Spain ups stakes for scrapping old cars and funding EVs
Spain’s government is working on the new edition of its eMobility subsidy program MOVES for 2020, and although the details are not to be officially published until the end of May (beginning of June at the latest), some information has already been leaked.
For example, the budget for the subsidy programme this year is set to be 65 million euros, 20 million euros more than in 2019. According to the draft of the plan, the maximum premium is to remain at 5,500 euros for purely electric vehicles, provided that a combustion engine that is at least ten years old is decommissioned in return.
However, the Spanish government is apparently considering making the latter optional. This means that the decommissioning of an old combustion engine vehicle would no longer be obligatory in order to benefit from the premium for electric cars and other vehicles, unlike the current situation. Without scrapping an old ICE vehicle, the amount for an electric car would be a maximum of 4,000 euros, and for scrapping a fossil-fuelled car and buying an electric car, the amount would be 5,500 euros. This is apparently the authorities’ reaction to a practical problem: Until now, the old car had to be scrapped when the electric car was purchased, but it can take several months before the new car is delivered.
As in 2019, the new edition of MOVES will also include subsidies for the charging infrastructure, electric two-wheelers and commercial vehicles. However, there is no new information about the amount of these subsidies in the current reports. It is also open whether and how plug-in hybrids will continue to be subsidised.
For electric cars, there is to be a new price cap: according to Spanish media reports, electric cars up to a sales price of 45,000 euros are to be eligible for subsidies, whereas previously the maximum was 40,000 euros. In addition, leased vehicles are also to be eligible. The Tesla Model 3 would thus still not be eligible, the SR+ variant would cost at least 49,000 euros in Spain. A BMW i3 was already below the old limit at 39,950 euros. In the case of the Hyundai Kona Elektro, the top equipment of the 150-kW model is above the 45,000 euro limit, other equipment below it – so it depends on the details of the regulation whether the respective model or only its basic variant is used.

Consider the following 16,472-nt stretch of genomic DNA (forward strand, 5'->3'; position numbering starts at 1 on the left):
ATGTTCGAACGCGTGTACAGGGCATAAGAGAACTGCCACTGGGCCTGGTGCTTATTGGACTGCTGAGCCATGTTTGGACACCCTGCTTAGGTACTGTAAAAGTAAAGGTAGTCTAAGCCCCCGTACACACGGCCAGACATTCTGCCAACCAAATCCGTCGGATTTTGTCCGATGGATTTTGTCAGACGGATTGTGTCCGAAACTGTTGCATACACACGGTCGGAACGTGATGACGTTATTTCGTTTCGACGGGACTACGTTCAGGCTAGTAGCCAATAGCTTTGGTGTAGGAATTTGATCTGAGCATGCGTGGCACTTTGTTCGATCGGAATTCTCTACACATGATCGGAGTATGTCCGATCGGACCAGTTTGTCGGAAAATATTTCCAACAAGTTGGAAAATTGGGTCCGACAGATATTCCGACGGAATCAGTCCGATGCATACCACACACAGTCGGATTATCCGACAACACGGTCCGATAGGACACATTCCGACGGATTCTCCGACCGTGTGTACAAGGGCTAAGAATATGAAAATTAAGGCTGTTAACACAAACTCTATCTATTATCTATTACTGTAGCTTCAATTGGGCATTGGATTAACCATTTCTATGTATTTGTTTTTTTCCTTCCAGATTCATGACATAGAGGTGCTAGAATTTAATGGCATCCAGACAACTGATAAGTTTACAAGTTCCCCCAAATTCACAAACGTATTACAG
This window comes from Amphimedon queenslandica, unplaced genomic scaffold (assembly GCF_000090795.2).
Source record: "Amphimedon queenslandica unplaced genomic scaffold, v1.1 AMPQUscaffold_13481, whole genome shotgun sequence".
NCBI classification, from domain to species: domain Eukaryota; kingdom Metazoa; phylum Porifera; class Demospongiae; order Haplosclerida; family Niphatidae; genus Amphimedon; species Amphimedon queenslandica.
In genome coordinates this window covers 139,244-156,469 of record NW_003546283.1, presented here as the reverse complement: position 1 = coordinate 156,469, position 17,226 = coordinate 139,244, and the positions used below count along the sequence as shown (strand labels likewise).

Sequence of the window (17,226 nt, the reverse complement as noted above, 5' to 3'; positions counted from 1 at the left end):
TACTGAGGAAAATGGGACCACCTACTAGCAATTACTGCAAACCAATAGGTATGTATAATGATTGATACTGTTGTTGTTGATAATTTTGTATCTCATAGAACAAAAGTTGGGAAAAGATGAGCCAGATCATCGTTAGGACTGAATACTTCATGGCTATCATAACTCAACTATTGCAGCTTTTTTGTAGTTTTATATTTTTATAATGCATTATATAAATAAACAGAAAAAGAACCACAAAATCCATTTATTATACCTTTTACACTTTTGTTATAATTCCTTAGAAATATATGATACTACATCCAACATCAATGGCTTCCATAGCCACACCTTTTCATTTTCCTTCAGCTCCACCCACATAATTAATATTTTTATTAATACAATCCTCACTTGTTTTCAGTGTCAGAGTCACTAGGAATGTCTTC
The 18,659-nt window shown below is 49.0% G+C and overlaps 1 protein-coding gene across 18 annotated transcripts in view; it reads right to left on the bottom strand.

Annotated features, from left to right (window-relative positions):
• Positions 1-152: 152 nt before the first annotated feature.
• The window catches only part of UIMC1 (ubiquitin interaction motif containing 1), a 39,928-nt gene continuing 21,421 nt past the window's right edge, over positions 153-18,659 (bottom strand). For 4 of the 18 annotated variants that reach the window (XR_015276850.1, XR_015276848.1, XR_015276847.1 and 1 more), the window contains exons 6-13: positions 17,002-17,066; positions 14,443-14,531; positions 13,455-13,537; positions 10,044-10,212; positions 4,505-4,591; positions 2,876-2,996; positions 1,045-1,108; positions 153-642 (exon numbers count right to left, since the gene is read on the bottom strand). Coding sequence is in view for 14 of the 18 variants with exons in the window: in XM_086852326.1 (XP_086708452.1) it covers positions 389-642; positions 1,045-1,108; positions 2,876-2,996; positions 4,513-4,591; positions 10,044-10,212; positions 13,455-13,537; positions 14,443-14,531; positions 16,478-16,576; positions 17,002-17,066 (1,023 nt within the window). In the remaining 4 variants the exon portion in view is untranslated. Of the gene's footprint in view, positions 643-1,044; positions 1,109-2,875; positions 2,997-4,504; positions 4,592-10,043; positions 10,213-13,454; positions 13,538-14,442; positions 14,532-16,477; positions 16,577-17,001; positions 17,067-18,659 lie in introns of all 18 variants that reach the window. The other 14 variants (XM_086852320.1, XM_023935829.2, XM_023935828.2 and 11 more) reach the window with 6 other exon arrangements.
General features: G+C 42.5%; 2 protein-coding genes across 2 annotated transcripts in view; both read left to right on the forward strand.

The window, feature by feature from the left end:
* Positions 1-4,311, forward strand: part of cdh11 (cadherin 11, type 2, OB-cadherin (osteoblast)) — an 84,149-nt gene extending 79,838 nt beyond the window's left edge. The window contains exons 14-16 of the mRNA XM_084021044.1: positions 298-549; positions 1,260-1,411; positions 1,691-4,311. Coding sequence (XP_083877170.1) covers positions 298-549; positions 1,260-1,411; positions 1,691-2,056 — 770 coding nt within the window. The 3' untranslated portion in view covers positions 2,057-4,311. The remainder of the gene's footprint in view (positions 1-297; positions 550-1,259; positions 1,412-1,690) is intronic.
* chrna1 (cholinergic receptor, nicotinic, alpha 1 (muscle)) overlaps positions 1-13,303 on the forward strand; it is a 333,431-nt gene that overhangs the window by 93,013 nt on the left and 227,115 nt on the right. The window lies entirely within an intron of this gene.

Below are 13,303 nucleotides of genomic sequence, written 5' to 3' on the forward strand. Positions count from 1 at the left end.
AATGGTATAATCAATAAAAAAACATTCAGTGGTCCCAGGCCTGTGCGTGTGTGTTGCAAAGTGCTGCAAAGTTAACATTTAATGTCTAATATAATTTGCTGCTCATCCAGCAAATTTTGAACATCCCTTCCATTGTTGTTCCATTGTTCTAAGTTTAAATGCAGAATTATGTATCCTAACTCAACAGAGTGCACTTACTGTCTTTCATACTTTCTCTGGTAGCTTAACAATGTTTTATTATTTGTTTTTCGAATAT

Although the government in Madrid provides the budget, it is the regional governments that are responsible for allocating it – they are allocated part of the budget in proportion to their population. In the regulation for 2020, the regional governments are also to be given more freedom in allocation. They should also be able to pay an advance to applicants so that they can make the investment in the electric vehicles in the first place.
The National Integrated Energy and Climate Plan (PNIEC) stipulates that at least five million electric vehicles should be registered in 2030. The promotion is to end on 31.12.2020 at the latest, or when the budget is exhausted. This was not the case in 2019 when subsidies were possible until the end of the year but still with the aforementioned obligation to scrap.